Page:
Two recent events should be sobering for those of us who are committed to the Founders' vision of federalism, or, with deference to Professor Heather Gerken, "federalisms." (1) The first is the Supreme Court's decision to uphold most of the Affordable Care Act. (2) The second, of course, is the outcome of the recent election. Both demonstrate the basic failure of the strategy of trying to restore constitutional limits by concentrating exclusively on federal elections and Supreme Court appointments. In reality, no Congress or President is likely to do much to restore constitutional limits on federal power. Furthermore, any efforts of the Supreme Court will be marginal, at best.
I propose a better way of restoring federalism, one that has generated much discussion at the state level but really has not made its way into the national consciousness. This better way of restoring federalism centers on the ability of states, and particularly state legislatures, to amend the Constitution to rein in a runaway central government. (3) Consider the debates over the ratification of the Constitution during the period from 1787 to 1790. Two arguments were at the heart of the case against the Constitution from those who opposed it.
The first argument was that the Constitution granted too much power to the federal government, which could lead to abuse of that power. (4) The second argument was more subtle but ultimately proved more prescient: Even if the Constitution, when honestly, fairly, and objectively read, did not give the federal government excessive power, ambitious and clever people would nevertheless twist its language to justify the seizure by the central government of enormous power, regardless of the understanding of those who wrote and ratified the instrument.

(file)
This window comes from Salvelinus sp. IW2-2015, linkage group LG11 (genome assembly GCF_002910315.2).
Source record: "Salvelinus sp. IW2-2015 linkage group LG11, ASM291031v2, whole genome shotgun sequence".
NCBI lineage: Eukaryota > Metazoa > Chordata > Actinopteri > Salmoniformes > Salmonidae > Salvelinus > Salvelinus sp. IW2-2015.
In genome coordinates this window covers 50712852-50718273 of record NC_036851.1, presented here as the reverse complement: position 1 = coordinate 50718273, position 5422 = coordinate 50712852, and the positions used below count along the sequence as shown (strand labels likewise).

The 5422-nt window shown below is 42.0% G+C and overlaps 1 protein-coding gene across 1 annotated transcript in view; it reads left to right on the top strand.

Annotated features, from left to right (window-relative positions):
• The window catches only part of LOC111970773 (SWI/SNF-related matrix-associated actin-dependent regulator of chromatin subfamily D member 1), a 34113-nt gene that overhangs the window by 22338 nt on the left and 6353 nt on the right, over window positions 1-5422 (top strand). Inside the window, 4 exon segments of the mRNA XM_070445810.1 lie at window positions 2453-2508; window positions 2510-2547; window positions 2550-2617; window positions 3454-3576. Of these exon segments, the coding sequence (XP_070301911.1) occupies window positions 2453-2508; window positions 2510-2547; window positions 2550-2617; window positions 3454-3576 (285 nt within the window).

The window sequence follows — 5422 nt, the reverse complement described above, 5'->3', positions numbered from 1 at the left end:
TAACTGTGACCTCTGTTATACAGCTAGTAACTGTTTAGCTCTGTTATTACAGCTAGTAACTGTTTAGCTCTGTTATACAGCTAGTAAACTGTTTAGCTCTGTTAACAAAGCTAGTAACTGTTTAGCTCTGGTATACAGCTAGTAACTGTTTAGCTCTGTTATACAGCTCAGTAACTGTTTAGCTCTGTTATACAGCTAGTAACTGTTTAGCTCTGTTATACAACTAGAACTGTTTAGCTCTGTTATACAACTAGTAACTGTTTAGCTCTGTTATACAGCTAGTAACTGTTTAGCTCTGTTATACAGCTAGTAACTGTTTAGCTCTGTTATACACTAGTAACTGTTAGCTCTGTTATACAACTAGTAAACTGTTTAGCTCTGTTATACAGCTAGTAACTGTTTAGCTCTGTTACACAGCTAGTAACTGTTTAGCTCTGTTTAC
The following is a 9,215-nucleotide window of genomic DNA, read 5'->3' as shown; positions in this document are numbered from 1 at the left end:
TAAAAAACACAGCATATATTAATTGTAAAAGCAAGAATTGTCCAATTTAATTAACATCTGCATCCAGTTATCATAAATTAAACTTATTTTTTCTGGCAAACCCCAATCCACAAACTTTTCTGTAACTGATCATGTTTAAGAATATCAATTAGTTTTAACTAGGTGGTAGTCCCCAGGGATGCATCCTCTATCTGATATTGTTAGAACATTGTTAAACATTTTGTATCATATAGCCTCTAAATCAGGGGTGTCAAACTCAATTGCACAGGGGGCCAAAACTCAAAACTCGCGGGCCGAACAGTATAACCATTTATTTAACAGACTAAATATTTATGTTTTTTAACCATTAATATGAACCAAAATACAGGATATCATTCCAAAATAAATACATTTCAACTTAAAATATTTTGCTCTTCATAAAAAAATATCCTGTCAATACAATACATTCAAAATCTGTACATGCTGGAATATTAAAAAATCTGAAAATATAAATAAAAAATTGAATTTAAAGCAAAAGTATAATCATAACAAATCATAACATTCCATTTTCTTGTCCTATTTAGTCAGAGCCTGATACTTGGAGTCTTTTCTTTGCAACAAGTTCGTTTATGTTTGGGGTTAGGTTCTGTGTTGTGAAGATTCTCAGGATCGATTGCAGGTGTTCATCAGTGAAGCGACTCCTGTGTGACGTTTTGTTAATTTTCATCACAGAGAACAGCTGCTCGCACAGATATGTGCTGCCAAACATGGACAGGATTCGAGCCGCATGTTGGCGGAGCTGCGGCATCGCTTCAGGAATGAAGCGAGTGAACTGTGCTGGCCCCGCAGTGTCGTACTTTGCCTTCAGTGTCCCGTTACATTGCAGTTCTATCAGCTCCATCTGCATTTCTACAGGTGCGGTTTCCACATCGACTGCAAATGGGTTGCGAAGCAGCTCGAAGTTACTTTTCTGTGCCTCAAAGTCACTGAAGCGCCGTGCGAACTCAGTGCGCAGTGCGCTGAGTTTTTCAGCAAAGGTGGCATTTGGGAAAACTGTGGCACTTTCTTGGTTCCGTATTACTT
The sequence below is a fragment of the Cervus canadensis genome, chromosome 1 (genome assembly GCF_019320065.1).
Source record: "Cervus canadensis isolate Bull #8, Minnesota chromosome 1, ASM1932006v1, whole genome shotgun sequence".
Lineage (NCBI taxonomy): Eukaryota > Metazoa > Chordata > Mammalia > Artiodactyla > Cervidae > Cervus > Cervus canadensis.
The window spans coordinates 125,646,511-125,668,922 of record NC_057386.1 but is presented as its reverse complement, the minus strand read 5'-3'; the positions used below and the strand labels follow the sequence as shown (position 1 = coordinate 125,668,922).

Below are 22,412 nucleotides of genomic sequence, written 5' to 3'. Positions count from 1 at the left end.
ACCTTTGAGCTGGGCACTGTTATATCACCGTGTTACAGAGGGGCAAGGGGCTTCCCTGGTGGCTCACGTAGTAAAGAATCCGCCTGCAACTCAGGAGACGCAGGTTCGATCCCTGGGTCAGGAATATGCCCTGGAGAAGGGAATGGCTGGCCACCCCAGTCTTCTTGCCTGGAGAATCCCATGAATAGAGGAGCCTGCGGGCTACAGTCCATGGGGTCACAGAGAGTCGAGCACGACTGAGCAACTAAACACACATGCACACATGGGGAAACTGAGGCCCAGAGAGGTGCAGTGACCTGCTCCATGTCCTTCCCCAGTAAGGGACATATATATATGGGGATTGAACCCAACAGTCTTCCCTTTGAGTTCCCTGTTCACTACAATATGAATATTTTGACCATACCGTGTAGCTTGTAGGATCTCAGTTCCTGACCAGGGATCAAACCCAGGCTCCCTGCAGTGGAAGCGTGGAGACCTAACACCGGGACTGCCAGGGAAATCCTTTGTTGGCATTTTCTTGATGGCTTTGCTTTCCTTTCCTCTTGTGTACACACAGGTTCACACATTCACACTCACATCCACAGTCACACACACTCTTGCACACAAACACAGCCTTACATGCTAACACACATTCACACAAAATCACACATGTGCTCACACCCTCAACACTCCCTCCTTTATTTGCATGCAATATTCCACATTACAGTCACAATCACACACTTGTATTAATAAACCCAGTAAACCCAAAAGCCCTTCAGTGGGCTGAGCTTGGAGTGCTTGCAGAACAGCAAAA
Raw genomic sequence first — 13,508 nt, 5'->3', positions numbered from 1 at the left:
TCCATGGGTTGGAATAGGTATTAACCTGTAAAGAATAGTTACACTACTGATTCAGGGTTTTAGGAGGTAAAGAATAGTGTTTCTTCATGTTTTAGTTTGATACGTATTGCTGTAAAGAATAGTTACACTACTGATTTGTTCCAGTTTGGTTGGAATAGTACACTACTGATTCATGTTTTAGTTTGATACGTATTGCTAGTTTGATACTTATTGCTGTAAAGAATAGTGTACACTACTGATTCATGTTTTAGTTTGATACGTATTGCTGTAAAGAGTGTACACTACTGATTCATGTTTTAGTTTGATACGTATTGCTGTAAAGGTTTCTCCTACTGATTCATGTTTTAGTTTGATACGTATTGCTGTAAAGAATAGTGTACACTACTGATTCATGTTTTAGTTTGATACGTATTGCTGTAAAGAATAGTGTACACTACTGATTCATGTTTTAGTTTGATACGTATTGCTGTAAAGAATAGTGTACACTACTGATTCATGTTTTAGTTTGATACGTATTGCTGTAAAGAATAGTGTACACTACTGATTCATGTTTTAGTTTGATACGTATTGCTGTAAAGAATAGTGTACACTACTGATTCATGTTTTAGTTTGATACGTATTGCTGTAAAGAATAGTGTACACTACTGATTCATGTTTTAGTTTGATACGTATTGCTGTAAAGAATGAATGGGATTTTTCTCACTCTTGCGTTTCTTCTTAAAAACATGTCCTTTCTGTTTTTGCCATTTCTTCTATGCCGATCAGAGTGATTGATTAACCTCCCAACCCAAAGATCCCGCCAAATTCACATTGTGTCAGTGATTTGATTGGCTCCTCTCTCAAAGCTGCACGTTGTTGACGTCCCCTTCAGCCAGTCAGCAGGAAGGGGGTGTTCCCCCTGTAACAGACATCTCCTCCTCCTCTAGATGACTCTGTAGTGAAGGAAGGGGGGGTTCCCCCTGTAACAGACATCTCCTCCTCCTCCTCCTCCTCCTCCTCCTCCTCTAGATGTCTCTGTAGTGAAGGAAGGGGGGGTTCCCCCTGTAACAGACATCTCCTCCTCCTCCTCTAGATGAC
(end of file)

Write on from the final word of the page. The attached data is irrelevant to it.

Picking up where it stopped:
Advocates of the Constitution responded in four ways to these arguments. First, they emphasized the limited scope of the authority given to the federal government. This sentiment is exemplified by James Madison's famous statement that "[t]he powers delegated by the proposed Constitution to the federal government are few and defined." (5) Madison's statement was not just campaign rhetoric: When one examines the Constitution's grants of power against the background of eighteenth-century usage and jurisprudence, it is clear that for the most part these powers were fairly well-defined. The phrase "regulate commerce," for example, was understood to mean governing activities such as mercantile trade, navigation, cargo insurance, and imposing certain tariffs. But, as Randy Barnett, I, and others have documented, it did not include such activities as manufacturing, most insurance policies, or health care. (6)
Second, advocates of the Constitution listed explicitly activities that the federal government could not regulate and that would remain within the exclusive jurisdiction of the States. These included local business, agriculture and other forms of land use, real estate titles and inheritance, local government, tort law and other aspects of civil justice among people in the same state, criminal law, religion, education, and social services (7) The Constitution's advocates sold the document to the ratifying public precisely by representing that such activities were outside the federal sphere. (8) One concept must be made clear: Everyone understood even then that there were close interrelationships between the activities reserved to the states and the activities subject to federal regulation. For overriding and very good reasons, though, certain matters were left out of federal jurisdiction.
The third response of the Constitution's advocates, after some hesitation, was to promise a Bill of Rights. (9) The fourth--the most germane here--was that Article V gave the States substantially unilateral power to adopt amendments, which the States could do if the federal government proved oppressive. (10) In other words, the Founders saw the amendment procedure as more than a way of responding to changed circumstances. …